Sorry for our delayed update but once we got back from
Our last day at Cusco was supposed to be a 4 hour tour of some of the Inca ruins around
Here is a photo of the Cusi Wasi hotel where we stayed for our two days in
This photo is taken high above the city facing down on the
My dad decided to have the guide stray about the information of the town of
Our first actual Inca ruin we visited today was “Sacsaywaman” (our guide says it is pronounced like sexy woman), as you can tell from the picture it was a little cold outside today. Well I am not sure if it is this cold but it was definitely a little colder than the other days.
This is a carving of a snake next to a doorway at Sacsaywaman.
Again they are not 100% sure what this site was used for by the Incas. Some believed that Sacsaywaman was used as a fortress because they think a huge battle was fought here against the Spaniards and the rebellious Incas in 1536. However, our guide believes that this site was used to worship the Sun.
This photo shows how the Incas put walls together by just piecing stones together.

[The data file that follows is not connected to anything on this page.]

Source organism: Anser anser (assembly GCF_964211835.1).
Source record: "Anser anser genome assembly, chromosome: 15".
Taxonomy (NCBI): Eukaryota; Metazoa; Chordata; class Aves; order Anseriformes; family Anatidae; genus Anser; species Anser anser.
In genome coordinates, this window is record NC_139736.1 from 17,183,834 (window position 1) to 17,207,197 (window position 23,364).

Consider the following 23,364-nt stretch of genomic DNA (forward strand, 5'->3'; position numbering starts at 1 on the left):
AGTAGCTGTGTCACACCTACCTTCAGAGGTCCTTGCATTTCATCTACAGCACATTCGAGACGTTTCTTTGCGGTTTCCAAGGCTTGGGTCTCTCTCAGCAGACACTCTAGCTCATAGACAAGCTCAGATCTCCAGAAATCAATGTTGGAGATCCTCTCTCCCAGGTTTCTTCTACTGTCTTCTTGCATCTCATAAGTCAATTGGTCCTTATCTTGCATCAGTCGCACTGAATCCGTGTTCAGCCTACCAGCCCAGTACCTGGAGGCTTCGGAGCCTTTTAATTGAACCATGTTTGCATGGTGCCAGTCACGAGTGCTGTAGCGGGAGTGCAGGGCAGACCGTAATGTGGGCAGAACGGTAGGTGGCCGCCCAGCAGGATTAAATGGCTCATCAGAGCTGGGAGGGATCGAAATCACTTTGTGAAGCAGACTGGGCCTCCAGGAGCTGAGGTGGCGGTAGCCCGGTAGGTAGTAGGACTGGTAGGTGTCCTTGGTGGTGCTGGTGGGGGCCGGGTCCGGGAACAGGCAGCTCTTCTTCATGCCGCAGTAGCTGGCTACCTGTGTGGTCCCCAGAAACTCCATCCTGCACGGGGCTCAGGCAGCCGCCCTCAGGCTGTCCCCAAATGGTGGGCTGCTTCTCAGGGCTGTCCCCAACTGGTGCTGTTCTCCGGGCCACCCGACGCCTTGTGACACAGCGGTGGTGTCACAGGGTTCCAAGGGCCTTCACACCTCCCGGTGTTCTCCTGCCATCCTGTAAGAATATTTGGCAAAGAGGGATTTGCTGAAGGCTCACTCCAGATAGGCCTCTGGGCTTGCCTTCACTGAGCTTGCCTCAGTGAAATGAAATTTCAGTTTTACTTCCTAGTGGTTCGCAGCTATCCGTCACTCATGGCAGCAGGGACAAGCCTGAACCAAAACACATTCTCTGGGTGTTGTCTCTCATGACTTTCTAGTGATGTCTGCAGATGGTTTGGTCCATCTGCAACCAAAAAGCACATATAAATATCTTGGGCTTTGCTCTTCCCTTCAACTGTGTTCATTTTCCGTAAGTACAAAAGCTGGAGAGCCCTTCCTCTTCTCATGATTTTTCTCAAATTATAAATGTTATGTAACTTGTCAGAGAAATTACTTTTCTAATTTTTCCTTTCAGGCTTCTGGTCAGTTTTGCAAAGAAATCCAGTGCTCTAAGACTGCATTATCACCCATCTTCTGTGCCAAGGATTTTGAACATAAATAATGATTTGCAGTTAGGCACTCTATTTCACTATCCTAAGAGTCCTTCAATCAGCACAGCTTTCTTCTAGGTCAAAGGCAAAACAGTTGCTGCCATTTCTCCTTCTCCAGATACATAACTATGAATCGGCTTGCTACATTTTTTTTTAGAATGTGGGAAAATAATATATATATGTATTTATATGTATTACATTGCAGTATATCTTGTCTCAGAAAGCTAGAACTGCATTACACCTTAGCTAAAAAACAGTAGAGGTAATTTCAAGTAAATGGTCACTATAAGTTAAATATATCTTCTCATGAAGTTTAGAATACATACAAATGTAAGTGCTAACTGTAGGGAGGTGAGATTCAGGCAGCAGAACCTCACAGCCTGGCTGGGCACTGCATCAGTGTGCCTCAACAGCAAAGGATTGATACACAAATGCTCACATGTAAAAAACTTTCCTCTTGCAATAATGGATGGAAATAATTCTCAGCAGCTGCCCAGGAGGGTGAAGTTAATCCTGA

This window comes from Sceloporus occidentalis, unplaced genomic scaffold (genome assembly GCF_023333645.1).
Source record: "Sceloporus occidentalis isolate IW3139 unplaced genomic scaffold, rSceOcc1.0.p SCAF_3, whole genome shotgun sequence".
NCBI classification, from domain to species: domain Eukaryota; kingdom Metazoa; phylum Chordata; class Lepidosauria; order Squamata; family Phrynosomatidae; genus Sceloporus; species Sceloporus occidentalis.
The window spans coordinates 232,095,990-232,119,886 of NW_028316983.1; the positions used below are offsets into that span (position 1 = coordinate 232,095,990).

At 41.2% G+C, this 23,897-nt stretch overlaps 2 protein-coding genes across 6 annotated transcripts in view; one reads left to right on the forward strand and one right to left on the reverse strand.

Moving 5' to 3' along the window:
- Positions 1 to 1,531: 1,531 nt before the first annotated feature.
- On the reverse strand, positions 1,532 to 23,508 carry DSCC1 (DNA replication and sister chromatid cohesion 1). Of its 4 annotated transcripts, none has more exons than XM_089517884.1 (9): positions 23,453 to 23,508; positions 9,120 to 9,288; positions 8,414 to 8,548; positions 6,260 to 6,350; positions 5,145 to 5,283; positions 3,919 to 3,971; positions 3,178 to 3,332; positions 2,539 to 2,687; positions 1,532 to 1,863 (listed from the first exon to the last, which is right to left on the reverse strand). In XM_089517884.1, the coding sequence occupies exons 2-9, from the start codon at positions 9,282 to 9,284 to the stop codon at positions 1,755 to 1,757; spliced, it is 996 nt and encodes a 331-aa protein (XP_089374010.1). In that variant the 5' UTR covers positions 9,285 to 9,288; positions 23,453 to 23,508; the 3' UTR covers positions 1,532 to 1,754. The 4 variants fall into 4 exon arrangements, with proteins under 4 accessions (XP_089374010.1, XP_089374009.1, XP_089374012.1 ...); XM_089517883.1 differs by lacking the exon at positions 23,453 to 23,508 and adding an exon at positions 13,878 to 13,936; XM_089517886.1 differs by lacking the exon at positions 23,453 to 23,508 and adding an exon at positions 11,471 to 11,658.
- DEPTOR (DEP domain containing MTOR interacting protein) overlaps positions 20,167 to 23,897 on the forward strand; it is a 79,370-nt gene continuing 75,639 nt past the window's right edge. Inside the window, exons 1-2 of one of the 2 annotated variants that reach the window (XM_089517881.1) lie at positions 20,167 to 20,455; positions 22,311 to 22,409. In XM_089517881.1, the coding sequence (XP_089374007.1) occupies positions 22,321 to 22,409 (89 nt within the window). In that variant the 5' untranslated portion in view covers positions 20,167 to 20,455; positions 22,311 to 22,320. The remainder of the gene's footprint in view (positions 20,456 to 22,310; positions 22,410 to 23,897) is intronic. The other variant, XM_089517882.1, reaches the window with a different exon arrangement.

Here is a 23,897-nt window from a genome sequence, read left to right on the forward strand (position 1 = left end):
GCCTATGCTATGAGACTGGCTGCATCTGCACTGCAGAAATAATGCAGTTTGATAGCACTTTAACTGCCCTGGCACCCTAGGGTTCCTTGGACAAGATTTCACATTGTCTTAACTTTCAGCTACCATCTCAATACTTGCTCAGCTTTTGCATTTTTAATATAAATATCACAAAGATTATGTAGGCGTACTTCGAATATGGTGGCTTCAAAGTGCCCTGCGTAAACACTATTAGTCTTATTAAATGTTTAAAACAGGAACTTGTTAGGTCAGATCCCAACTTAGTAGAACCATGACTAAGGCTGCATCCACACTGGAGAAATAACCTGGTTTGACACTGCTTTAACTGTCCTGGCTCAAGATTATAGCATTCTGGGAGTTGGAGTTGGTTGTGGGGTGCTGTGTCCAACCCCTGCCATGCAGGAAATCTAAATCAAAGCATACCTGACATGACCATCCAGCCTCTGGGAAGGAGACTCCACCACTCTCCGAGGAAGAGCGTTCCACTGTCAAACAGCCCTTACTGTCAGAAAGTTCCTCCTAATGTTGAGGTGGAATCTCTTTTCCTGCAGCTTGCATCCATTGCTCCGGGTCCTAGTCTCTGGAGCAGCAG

This photo shows how the corners of the Incas building/walls were all one piece.
This photo is from “Q’enqo” a place that they believe the Inca’s held sacrifices. As you can see in the picture this is under the rocks and a table is carved out of one. They believe that people or animals were brought here first to be embalmed.
Another photo from Q’enqo, this rock was believed to be worshiped. However, people are not sure if this rock (sculpture) is a Puma (from one angle) or a frog (from another angle).
Next we visited Pukapukara where it is believed that this site could have been a way to control who was coming into and out of the City. Or it could have just been a resting spot for the Incas right before the start of the Inca trail to Machu Pichu.
The last site we visited was Tambomachay. This first photo has nothing to do with the Incas but we thought it was interesting how someone carved this bench out.
Tambomachay is a site that had numerous natural springs. From those springs the Incas created very extensive channels to move the water around the site. Here are a few photos:
The final stop on our
When the Spanish took over
Here is a small street that looks like cars shouldn’t drive down. However, on our walk down this street we had to hug the buildings quite a few times as the cab drivers speed down the street. Notice that there are not really any sidewalks either.
This stone from the Inca’s is a 12-angled stone. Some people first believed that the Inca’s carved this out because there are 12 months in a year. However, we know that is probably not the case as they did not use a 12 month calendar.
The photo below shows a balcony that was carved out of Cedar Wood.